Steve Spinner

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Steve Spinner
Steve Spinner.jpg
Born Steven Spinner
(1969-07-17)July 17, 1969
North Woodmere, New York, United States
Residence Menlo Park, California
Nationality United States
Alma mater Harvard University (MBA), Wesleyan University (BA)
Occupation Business Executive, Angel investor
Religion Judaism
Spouse(s) Allison Spinner (2002)
Children Two (sons)

Steven Jonathan Spinner (born July 17, 1969) is an American business executive who is known for his work as an angel investor and adviser to Silicon Valley startups and his volunteer work as a fundraiser for President Barack Obama’s 2008 and 2012 presidential campaigns.[1] He previously served as a stimulus adviser for the United States Department of Energy and was peripherally associated with the Department of Energy loan to a failed solar company, Solyndra.[2]

Education[edit]

Spinner was born and grew up in North Woodmere, New York. He received his BA from Wesleyan University in 1991, where he majored in economics and classics. At Wesleyan he ran cross country for four years, was elected a member of Phi Beta Kappa and won the school’s Maynard Award as the top scholar-athlete.[3] He received an MBA from Harvard Business School in 1996 where he served as Vice President of the Harvard Graduate Council.[4]

Business[edit]

Early career and Olympics[edit]

After graduating from Wesleyan, Spinner worked in McKinsey & Company’s Hong Kong office as a Henry Luce Scholar. Spinner turned to serving the U.S. by working to develop marketing partnerships in connection with the 1996 Summer Olympic Games in Atlanta, Georgia.[3] As Program Manager for Atlanta Centennial Olympic Properties (the official joint marketing program of the USOC and the host city[5]), Spinner managed a marketing evaluation strategy that led to $655 million in corporate sponsorships, including $426 million of official domestic sponsorships.[6] His forecasting models in connection with the 1996 Olympics led to the largest TV rights purchase in U.S. history to that date.[7]

Between 1996 and 2000 he worked for NBC attaining the position of Senior Vice President of strategic partnerships.[8] He then served as Senior Vice President at NotifyMe Networks.[9]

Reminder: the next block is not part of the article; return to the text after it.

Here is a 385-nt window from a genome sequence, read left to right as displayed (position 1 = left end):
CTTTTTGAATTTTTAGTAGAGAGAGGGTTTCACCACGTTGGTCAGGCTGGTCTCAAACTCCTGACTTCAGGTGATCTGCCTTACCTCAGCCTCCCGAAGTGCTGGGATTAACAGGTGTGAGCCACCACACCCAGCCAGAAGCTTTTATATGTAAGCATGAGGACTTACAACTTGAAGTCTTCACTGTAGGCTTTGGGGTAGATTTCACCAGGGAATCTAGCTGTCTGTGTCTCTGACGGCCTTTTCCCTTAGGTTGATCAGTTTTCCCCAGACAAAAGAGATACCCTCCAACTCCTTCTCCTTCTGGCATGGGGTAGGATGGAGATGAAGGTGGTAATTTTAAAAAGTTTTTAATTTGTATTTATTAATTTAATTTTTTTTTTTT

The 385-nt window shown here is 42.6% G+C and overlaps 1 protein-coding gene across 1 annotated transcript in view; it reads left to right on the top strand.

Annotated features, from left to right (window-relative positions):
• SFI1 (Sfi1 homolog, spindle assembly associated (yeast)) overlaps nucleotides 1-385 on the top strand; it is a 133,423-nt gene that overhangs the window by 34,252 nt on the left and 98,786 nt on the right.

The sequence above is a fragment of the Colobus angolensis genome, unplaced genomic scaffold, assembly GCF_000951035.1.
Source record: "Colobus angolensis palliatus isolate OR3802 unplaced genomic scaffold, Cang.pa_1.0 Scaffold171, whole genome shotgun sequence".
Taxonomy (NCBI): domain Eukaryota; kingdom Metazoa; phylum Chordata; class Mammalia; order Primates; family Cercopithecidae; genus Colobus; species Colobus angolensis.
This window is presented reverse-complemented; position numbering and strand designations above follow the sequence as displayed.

Entrepreneurship[edit]

Spinner has spent more than 15 years advising startup companies in technology, media and retail, as well as founding a small business.[10] In 2002 he founded the company Sports Potential in Menlo Park, California which offers a test called SMART to assess the mental and physical qualities of children and guide them to appropriate sports.[11] Candidates are tested on a variety of physical skills, ranging from speed to balance.[12][13]

More recently, Spinner has become an active angel investor in addition to his role as advisor to startup companies and small businesses in the greater San Francisco area. He is known as a "connector" within Silicon Valley, introducing venture capitalists to other entrepreneurs,[14] and currently serves as an angel investor and advisor to more than 10 companies. Spinner is a speaker at various think tanks[15] and has spoken as an expert at university entrepreneurship forums.[16]

Public service[edit]

Policy[edit]

Spinner was a senior fellow and served as energy policy adviser with the Center for American Progress.[8] Spinner publicly advocated for energy policies that support clean, renewable energy.[17]

Politics[edit]

As an early, prominent supporter of Senator Obama from the technology sector,[17] Spinner was one of the Obama campaign's authors for its innovation agenda announced at Google's headquarters in November 2007.[18] After election day, Spinner was asked to serve on the Obama-Biden Transition Project in its Technology, Innovation & Government Reform Working Group (focusing on "Innovation and National Priorities" initiatives).[19] During the President's 2012 reelection campaign, Spinner served as a California finance chair and founded "Technology for Obama" (T4O). He also prominently supported Hillary Clinton by spearheading the Obama campaign's effort to raise funds to retire Clinton's 2008 Presidential election campaign debt.[20]

On April 2, 2013, Spinner was announced as Campaign Chair for Ro Khanna for Congress in his effort to represent California's 17th congressional district (south Silicon Valley)[21] Working with Jeremy Bird, Larry Grisolano and other senior Obama 2012 campaign veterans, he said "the goal in bringing together the best talent from the Obama team is to run a campaign in a strong Democratic district that operates like a battleground state in a presidential election".[22]

Public service[edit]